Monsanto to Food, Inc.: Drop Dead

Schlosser -
Food, Inc., the new exposé -documentary about the food industry, doesn't open at the Tivoli until June 26, but it's already generated a fair amount of controversy in St. Louis.

Co-produced by Eric Schlosser of Fast Food Nation fame and starring Schlosser and Michael Pollan of The Omnivore's Dilemma super-fame, Food, Inc. demonizes the "highly mechanized underbelly" of commercially-produced food. Monsanto, the west county-based agricultural company, emerges as one of its chief villains.

In response, Monsanto has added a new page to its website defending itself and denouncing the film for its various inaccuracies.

In a New York Times article about Food, Inc. that came out last Sunday, Kim Severson writes:
Don't mess with Pollan... -
Don't mess with Pollan...
For people steeped in food politics the most revealing scenes are the least graphic. Monsanto goes after an elderly man whose life has been devoted to the practice of cleaning seeds so farmers can replant crops. The chemical company, which has patented herbicide-resistant soybeans and corn, says he is helping farmers plant Monsanto seeds illegally.

The man is forced in a deposition to expose longtime friends and clients who are suspected of using the seeds illegally. He eventually gives up the legal fight when he runs out of money.
Monsanto, naturally, is eager to report its version of events in the interest of setting the record straight. It claims that its seeds are patented and anyone who purchases them -- including the "elderly man," farmer Troy Roush -- signs an agreement not to save or re-sell the seeds.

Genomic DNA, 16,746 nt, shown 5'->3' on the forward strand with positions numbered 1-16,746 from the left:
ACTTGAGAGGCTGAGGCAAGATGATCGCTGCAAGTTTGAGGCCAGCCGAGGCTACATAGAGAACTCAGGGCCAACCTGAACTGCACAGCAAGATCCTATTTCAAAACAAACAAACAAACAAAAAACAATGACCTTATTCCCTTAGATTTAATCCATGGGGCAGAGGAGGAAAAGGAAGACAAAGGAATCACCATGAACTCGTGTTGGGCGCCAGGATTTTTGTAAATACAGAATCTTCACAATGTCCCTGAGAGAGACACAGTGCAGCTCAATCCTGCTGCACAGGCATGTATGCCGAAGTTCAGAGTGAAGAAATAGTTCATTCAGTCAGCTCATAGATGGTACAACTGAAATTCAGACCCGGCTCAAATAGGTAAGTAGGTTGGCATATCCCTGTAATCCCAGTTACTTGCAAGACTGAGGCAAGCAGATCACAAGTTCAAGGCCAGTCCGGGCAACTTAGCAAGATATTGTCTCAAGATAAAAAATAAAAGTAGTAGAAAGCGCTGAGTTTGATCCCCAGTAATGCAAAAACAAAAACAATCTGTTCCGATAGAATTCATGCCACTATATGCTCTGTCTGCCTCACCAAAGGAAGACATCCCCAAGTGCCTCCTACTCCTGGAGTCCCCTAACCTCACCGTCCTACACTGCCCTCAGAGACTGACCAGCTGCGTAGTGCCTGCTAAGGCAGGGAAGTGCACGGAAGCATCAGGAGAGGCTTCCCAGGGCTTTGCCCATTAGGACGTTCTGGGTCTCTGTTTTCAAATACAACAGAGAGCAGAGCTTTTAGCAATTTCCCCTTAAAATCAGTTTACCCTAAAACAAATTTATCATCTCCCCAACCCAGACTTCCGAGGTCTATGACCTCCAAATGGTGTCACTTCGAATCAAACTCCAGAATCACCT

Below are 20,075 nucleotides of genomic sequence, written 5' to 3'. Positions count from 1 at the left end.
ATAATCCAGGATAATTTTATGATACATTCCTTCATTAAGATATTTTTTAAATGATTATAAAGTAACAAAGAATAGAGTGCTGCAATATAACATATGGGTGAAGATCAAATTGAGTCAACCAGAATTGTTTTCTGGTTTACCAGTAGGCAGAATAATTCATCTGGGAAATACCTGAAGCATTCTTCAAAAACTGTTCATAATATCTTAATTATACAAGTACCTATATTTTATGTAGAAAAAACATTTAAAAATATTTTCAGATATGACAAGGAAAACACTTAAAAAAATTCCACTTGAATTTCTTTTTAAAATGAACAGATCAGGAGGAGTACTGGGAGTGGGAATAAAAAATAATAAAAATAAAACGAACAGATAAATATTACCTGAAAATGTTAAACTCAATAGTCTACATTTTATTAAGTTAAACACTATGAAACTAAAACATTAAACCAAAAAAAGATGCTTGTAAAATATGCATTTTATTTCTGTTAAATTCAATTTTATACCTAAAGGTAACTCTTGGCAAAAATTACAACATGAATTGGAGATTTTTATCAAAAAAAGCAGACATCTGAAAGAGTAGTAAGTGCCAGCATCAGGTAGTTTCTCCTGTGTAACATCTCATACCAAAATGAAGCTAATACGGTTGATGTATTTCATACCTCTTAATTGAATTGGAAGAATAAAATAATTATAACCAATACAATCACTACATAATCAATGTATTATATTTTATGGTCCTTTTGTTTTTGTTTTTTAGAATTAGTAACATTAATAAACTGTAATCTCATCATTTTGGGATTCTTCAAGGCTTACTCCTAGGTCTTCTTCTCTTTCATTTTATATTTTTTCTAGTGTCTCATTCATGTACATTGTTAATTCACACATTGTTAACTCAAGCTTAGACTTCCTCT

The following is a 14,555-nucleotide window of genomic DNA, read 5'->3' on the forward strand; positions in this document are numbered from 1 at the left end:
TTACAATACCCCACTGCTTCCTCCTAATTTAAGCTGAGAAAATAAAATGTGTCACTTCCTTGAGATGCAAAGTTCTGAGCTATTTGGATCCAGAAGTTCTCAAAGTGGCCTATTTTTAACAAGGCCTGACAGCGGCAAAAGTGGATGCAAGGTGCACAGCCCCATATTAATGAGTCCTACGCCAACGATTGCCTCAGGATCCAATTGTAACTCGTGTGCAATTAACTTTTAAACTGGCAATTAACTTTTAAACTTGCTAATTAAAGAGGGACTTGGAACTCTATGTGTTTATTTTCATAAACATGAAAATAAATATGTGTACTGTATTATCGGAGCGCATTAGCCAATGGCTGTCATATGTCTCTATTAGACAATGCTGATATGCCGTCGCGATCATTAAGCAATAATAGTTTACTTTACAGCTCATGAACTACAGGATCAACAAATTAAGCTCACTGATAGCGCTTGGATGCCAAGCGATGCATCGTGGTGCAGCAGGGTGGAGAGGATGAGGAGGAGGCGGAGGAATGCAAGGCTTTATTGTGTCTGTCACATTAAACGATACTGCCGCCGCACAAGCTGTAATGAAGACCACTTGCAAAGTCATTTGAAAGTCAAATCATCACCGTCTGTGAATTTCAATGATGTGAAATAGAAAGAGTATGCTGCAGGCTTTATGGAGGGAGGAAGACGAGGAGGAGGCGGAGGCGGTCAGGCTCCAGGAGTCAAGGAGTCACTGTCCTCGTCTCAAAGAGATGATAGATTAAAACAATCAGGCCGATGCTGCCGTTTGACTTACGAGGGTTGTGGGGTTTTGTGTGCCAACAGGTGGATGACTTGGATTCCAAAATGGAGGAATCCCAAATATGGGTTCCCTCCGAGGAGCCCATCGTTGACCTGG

...unless you're Monsanto. -
...unless you're Monsanto.
The case between Monsanto and Roush, the company continues, was settled confidentially in 2002, so it cannot comment directly. It can, however, say this:

Mr. Roush said that the introduction of patented seeds have pitted farmer against farmer and torn apart rural communities. Patent infringement has been a contentious issue in some communities where it has occurred. We would suggest that it is not the patenting of seeds that has caused this, but the actions of those few who have chosen to ignore the law and their agreements to save seed illegally.  Monsanto is frequently made aware of saved seed cases by other farmers who contact our customer service line with this information. They do so because they feel it is unfair that they are being put at a competitive disadvantage by their neighbors who do not follow the law and legal agreements as they do.

It is interesting to point out, that while Mr. Roush is a harsh and frequent critic of Monsanto and GM crops, he remains a customer of Monsanto having purchased a considerable amount of corn and soybean seed from us during 2008.

In general, Monsanto says, Food, Inc. "presents an unrealistic view of how to feed a growing nation while ignoring the practical demands of the American consumer and the fundamental needs of consumers around the world." The website also provides comments -- largely negative, naturally -- from others who have seen the film.

The arguments that have made Schlosser and Pollan famous -- that most of what we eat isn't real food and is actually making us sick -- are compelling. But so is Monsanto's argument that there's not enough grass-fed beef to feed everyone in the world. So what to do?

"It's not simple," food writer Andrew Smith, who edited The Oxford Encyclopedia of Food and Drink in America, told the Daily RFT. "There's no data to a lot of statements people make. You need to look at the facts and make the best decision you can. You vote for your food system every day."

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